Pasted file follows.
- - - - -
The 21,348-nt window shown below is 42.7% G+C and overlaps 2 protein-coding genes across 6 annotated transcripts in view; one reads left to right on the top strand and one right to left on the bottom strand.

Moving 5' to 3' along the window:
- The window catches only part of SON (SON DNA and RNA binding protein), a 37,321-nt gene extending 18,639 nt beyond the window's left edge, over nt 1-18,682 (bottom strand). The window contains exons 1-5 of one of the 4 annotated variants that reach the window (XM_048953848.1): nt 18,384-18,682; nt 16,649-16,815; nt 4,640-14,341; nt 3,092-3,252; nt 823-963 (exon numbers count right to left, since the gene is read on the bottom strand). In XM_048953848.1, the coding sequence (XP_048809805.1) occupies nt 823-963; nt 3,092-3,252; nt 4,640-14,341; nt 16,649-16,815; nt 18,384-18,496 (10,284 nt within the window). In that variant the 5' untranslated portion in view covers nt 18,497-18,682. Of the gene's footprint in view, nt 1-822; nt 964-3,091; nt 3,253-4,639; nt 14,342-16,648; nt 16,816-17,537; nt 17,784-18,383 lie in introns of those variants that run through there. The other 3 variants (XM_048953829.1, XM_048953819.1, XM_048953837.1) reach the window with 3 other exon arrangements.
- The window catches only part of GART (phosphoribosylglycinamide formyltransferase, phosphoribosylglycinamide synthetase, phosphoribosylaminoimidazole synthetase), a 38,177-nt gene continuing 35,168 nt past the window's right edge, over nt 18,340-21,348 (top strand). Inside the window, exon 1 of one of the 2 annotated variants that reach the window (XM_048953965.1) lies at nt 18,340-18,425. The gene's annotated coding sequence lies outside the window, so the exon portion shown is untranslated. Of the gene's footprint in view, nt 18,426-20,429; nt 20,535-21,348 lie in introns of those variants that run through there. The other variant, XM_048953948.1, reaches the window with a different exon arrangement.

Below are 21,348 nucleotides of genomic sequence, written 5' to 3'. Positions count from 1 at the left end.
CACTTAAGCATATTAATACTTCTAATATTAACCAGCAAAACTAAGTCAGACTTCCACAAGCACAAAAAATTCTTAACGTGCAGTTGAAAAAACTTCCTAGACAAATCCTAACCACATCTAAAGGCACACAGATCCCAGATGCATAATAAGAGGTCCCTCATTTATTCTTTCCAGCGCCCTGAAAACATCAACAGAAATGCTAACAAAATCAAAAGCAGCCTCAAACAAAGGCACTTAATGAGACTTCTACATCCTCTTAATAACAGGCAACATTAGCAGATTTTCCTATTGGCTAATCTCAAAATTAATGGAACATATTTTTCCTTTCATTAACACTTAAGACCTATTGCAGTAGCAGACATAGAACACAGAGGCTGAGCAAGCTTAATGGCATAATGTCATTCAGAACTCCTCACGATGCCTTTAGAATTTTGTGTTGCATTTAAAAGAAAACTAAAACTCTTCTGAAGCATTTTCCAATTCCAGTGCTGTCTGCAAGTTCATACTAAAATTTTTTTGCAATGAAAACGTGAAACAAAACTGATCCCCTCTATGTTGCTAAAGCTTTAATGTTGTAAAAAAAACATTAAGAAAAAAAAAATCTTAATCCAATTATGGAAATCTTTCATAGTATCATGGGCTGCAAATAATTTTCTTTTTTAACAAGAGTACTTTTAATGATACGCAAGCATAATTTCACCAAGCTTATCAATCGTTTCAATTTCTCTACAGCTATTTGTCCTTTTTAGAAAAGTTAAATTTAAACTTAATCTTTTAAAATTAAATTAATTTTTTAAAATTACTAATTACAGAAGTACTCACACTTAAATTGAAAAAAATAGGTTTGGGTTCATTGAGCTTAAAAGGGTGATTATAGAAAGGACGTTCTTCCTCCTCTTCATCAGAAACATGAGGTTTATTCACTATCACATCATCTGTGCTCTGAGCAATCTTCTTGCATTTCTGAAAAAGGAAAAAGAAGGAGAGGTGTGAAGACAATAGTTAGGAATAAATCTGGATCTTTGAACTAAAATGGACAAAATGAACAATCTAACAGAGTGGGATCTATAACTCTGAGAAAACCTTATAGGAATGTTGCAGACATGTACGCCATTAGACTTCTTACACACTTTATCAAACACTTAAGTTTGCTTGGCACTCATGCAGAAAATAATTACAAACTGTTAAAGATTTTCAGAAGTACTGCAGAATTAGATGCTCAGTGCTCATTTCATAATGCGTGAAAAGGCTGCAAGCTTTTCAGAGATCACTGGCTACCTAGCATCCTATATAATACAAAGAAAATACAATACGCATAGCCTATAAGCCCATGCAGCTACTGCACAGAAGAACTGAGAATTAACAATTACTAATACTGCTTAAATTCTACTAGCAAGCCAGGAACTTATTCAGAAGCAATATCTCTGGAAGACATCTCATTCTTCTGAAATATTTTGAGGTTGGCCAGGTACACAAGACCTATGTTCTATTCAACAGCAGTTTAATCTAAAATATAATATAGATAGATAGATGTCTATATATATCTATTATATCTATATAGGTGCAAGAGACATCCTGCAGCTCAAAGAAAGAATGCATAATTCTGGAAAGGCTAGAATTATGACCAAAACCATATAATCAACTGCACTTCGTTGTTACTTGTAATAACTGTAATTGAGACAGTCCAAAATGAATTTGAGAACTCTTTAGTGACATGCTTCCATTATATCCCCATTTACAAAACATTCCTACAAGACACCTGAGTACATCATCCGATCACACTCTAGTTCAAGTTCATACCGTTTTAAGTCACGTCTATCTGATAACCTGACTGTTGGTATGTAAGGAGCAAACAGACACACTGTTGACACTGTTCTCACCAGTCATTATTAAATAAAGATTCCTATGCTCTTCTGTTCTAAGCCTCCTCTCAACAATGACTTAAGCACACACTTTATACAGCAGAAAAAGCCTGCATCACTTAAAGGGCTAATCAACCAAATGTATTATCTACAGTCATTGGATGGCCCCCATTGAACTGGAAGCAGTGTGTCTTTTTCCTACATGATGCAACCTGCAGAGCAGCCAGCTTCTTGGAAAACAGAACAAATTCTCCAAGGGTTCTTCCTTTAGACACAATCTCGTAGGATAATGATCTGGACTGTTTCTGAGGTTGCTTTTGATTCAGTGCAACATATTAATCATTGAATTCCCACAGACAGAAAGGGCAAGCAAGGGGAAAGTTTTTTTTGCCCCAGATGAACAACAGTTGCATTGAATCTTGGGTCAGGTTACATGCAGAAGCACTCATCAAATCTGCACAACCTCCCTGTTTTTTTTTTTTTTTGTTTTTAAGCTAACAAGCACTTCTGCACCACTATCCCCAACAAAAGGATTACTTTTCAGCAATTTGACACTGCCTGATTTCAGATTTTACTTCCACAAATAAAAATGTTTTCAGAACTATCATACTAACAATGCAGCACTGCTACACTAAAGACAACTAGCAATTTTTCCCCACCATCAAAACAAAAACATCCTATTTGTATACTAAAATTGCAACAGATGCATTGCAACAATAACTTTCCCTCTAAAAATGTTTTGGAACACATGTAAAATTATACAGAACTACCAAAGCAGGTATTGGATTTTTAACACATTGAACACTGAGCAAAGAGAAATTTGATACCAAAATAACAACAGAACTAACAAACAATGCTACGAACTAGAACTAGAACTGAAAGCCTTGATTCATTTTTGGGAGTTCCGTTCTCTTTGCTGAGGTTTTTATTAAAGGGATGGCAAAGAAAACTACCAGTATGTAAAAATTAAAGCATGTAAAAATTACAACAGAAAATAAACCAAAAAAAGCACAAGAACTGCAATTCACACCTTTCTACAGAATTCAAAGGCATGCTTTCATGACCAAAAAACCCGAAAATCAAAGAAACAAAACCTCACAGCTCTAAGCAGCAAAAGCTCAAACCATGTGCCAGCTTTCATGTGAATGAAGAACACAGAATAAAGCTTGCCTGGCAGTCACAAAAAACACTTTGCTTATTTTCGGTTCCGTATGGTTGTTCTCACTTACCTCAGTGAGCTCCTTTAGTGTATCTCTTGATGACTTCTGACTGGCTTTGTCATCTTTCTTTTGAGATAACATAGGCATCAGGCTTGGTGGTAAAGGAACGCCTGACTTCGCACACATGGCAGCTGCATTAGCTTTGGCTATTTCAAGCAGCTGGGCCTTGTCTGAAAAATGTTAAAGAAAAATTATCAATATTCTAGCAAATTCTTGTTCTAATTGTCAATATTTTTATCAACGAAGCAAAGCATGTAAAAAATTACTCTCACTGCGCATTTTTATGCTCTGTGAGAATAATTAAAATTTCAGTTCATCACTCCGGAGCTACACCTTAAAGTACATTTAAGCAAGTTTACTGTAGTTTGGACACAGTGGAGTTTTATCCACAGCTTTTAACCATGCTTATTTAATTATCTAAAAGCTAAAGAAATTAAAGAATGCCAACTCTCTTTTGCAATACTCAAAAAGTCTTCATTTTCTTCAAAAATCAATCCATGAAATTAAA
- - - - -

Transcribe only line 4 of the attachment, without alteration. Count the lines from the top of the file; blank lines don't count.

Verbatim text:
- The window catches only part of GART (phosphoribosylglycinamide formyltransferase, phosphoribosylglycinamide synthetase, phosphoribosylaminoimidazole synthetase), a 38,177-nt gene continuing 35,168 nt past the window's right edge, over nt 18,340-21,348 (top strand). Inside the window, exon 1 of one of the 2 annotated variants that reach the window (XM_048953965.1) lies at nt 18,340-18,425. The gene's annotated coding sequence lies outside the window, so the exon portion shown is untranslated. Of the gene's footprint in view, nt 18,426-20,429; nt 20,535-21,348 lie in introns of those variants that run through there. The other variant, XM_048953948.1, reaches the window with a different exon arrangement.